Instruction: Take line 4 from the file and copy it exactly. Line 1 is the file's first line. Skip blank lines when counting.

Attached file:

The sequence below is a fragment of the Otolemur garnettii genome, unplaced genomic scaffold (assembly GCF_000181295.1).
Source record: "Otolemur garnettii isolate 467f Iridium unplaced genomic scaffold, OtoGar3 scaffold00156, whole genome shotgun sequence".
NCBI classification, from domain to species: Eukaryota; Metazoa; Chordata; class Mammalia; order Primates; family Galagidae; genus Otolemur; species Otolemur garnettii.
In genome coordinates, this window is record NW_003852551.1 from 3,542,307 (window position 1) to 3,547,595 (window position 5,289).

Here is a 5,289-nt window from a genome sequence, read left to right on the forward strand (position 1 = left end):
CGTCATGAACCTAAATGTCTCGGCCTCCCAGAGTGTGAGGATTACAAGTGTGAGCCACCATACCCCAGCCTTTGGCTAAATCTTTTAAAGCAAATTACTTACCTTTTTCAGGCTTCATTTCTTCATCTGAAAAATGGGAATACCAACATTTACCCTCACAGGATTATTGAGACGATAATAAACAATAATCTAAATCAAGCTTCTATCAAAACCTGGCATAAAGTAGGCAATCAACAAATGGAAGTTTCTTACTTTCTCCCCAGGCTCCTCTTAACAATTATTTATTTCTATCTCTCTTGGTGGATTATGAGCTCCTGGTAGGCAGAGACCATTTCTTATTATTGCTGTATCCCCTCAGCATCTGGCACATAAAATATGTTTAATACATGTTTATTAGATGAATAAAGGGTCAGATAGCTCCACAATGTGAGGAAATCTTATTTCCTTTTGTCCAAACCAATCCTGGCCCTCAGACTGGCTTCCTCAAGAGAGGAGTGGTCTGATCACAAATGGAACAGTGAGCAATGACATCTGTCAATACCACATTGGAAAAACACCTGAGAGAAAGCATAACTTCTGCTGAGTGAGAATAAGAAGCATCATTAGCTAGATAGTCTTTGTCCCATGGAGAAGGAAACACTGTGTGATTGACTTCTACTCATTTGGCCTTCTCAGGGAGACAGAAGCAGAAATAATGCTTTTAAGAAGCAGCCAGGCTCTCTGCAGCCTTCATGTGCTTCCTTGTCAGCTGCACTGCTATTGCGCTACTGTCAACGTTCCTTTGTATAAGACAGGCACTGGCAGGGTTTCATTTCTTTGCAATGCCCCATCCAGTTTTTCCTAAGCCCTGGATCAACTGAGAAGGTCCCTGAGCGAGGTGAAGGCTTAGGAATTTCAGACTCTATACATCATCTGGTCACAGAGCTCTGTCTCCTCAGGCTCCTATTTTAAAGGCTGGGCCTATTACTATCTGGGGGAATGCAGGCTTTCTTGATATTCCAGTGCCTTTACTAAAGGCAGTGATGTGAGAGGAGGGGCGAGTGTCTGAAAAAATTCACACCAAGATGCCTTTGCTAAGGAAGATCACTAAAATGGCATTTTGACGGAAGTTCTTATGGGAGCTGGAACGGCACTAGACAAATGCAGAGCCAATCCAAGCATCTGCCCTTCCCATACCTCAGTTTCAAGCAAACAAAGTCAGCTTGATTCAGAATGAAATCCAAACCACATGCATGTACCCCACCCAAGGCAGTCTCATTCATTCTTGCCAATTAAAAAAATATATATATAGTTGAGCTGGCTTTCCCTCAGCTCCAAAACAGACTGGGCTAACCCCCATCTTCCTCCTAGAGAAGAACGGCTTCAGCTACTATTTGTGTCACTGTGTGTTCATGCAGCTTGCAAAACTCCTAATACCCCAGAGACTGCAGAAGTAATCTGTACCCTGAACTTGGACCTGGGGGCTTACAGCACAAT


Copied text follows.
In genome coordinates, this window is record NW_003852551.1 from 3,542,307 (window position 1) to 3,547,595 (window position 5,289).